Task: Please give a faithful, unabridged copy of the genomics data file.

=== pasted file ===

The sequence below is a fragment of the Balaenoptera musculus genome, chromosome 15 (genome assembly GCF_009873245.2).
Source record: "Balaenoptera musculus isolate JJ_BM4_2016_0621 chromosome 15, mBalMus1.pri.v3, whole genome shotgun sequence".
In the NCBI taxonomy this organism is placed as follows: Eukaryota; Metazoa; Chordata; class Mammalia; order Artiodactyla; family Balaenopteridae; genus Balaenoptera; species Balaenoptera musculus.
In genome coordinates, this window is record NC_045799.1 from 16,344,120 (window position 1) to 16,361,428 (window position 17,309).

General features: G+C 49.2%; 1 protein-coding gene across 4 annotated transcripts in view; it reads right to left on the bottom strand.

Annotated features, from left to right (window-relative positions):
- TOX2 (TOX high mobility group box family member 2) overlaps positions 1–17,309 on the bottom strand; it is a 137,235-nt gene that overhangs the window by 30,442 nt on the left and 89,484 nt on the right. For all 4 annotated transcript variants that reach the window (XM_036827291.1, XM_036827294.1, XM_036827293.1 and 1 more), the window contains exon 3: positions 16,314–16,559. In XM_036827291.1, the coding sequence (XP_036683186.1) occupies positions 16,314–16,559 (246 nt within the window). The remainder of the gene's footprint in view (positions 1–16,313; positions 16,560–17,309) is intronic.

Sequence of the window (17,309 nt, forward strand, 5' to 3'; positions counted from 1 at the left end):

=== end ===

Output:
The sequence below is a fragment of the Balaenoptera musculus genome, chromosome 15 (genome assembly GCF_009873245.2).
Source record: "Balaenoptera musculus isolate JJ_BM4_2016_0621 chromosome 15, mBalMus1.pri.v3, whole genome shotgun sequence".
In the NCBI taxonomy this organism is placed as follows: Eukaryota; Metazoa; Chordata; class Mammalia; order Artiodactyla; family Balaenopteridae; genus Balaenoptera; species Balaenoptera musculus.
In genome coordinates, this window is record NC_045799.1 from 16,344,120 (window position 1) to 16,361,428 (window position 17,309).

General features: G+C 49.2%; 1 protein-coding gene across 4 annotated transcripts in view; it reads right to left on the bottom strand.

Annotated features, from left to right (window-relative positions):
- TOX2 (TOX high mobility group box family member 2) overlaps positions 1–17,309 on the bottom strand; it is a 137,235-nt gene that overhangs the window by 30,442 nt on the left and 89,484 nt on the right. For all 4 annotated transcript variants that reach the window (XM_036827291.1, XM_036827294.1, XM_036827293.1 and 1 more), the window contains exon 3: positions 16,314–16,559. In XM_036827291.1, the coding sequence (XP_036683186.1) occupies positions 16,314–16,559 (246 nt within the window). The remainder of the gene's footprint in view (positions 1–16,313; positions 16,560–17,309) is intronic.

Sequence of the window (17,309 nt, forward strand, 5' to 3'; positions counted from 1 at the left end):